Responsible investing is a growing discipline, with investors increasingly seeking to integrate environmental, social, and corporate governance (ESG) factors into the investment decision-making process. Active engagement between shareholders and company management through proxy voting and resolutions has become a significant part of this evolution.
Through their proxy vote, investors in a publicly traded company can potentially affect decisions that could lead to the long-term success of the company and help influence corporate policy.
Hawthorn PNC Family Wealth® can help provide you with the means to be an active and engaged company shareholder, enhancing your own beliefs and values around responsible investing.
Public companies generally hold annual meetings to discuss and vote on a number of issues, including stock-based compensation plans, re-election of directors, and shareholder rights. These meetings are open to all shareholders, whereby you can vote your shares either in person or through a proxy.
Hawthorn can assist you in reviewing and breaking down the key issues up for vote through the use of our third-party proxy advisory firms. These firms have policies in place to help determine that all applicable information is gathered and analyzed prior to each meeting, proxy voting guidelines are applied consistently, and votes are executed in a timely manner. If you own a company stock directly or through a subadvised investment strategy, you would provide guidance to your intermediary (even if you owned the stock) on how best to handle your proxy votes.
Shareholder Advocacy — Power & Influence through Corporate Engagement
Through their proxy vote, shareholders have the potential to influence company boards and management and the right to engage in discourse with management. These discussions usually center on the need to change a business model or a corporate practice. While weak ESG policies should not necessarily prevent you from investing in a particular company, such policies may encourage you to analyze current company procedures and advocate for improvements.
When management does not respond sufficiently to investor concerns, shareholders can file a shareholder resolution requesting a proxy vote on a particular issue.
Although such resolutions sometimes do not receive the shareholder support necessary in a vote, they can help raise awareness of a specific corporate issue and draw the attention of other shareholders, industry groups, media, and legislators.
Corporate management will often collaborate with subsets of shareholders and shareholder advocacy groups in an attempt to avoid bringing a resolution to vote. In recent years, we have found this approach has led some companies to adopt best practices on ESG factors.
Divestment: Additional Options for Effective Engagement with Corporations
If you determine that continuing to hold a security is inconsistent with your values (for example, the company uses fossil fuels) and engagement with management is unlikely to yield satisfactory results, you have the option to divest the security from your portfolio. You may decide to sell the security or gift your shares. However, we believe the following factors should be weighed carefully before divesting a company:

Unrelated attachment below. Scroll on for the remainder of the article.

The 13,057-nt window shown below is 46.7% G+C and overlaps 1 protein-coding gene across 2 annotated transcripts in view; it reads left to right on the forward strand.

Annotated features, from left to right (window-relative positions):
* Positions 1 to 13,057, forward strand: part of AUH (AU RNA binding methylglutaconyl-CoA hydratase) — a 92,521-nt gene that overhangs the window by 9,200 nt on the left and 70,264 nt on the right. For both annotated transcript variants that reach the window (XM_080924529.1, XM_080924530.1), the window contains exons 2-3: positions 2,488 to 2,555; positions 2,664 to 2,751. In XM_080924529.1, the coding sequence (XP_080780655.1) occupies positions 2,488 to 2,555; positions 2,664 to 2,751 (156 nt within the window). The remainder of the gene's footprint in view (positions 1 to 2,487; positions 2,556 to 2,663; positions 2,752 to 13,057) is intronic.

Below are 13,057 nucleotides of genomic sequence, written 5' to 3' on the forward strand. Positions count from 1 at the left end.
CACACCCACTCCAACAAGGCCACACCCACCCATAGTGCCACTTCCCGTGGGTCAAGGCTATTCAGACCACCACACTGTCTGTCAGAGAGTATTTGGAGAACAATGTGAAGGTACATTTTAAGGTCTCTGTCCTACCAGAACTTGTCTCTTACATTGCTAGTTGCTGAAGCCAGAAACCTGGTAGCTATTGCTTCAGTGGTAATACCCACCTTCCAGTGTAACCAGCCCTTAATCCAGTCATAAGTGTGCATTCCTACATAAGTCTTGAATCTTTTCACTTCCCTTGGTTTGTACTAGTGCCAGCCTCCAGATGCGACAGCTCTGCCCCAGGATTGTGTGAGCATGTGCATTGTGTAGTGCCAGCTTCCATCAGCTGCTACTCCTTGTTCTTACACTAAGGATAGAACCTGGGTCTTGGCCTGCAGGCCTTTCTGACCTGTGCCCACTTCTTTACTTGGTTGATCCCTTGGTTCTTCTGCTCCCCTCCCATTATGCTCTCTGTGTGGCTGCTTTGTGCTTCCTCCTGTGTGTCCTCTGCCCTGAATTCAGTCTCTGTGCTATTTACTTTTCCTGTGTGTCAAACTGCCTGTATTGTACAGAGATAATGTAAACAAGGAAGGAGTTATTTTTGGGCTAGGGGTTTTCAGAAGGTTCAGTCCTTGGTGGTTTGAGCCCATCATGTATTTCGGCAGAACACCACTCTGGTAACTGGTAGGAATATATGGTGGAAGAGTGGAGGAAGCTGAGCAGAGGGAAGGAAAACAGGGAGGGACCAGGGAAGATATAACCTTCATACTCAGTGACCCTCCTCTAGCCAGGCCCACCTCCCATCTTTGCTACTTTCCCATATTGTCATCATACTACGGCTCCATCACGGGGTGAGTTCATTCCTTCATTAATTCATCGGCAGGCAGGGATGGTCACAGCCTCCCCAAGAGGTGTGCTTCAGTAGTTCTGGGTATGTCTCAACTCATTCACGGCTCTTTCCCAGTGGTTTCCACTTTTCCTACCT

- Divesting would eliminate your right as a shareowner and prevent further engagement.
- It might have a negative performance impact on your portfolio.
- It may result in increased costs and capital losses.
Values-Based Proxy Voting Options
Hawthorn currently has two proxy voting options that help provide clients the ability to be active and engaged company shareholders:
Environmental, Social & Governance:
Proxy voting guidelines around ESG factors are determined by Glass Lewis, PNC’s third-party proxy voting provider. The firm has well-developed proxy voting policies that incorporate ESG issues and other engagement guidelines. These recommendations pertain to the election of directors, executive and director compensation, anti-takeover measures, mergers/acquisitions, and shareholder resolutions in the areas of compensation, shareholder rights, the environment, labor/human rights, health/safety, and business ethics. Guidelines are updated annually to reflect emerging issues of concern to our clients or the social investment community as a whole. Glass Lewis will issue vote recommendations before each company’s annual meeting on the proposals submitted by management and other shareholders. The company will also cast votes for asset owners or investment managers in line with a client’s preferences.
The proxy voting guidelines from the U.S. Conference of Catholic Bishops adhere to the principles and issues identified by the U.S.-based Roman Catholic Church. These recommendations pertain to auditor ratification; executive and director compensation; anti-takeover measures; mergers/acquisitions; shareholder resolutions in the areas of human rights and labor, the environment, fair lending, and health and safety; and other areas.
We recognize the importance of your values and the role they may play in your daily life, including in your investment decisions. Our goal is to help you achieve your goals around responsible investing, and we believe shareholder engagement is an essential part of this process.
If you are interested in learning more about our shareholder proxy voting services, please contact a Hawthorn Investment Advisor.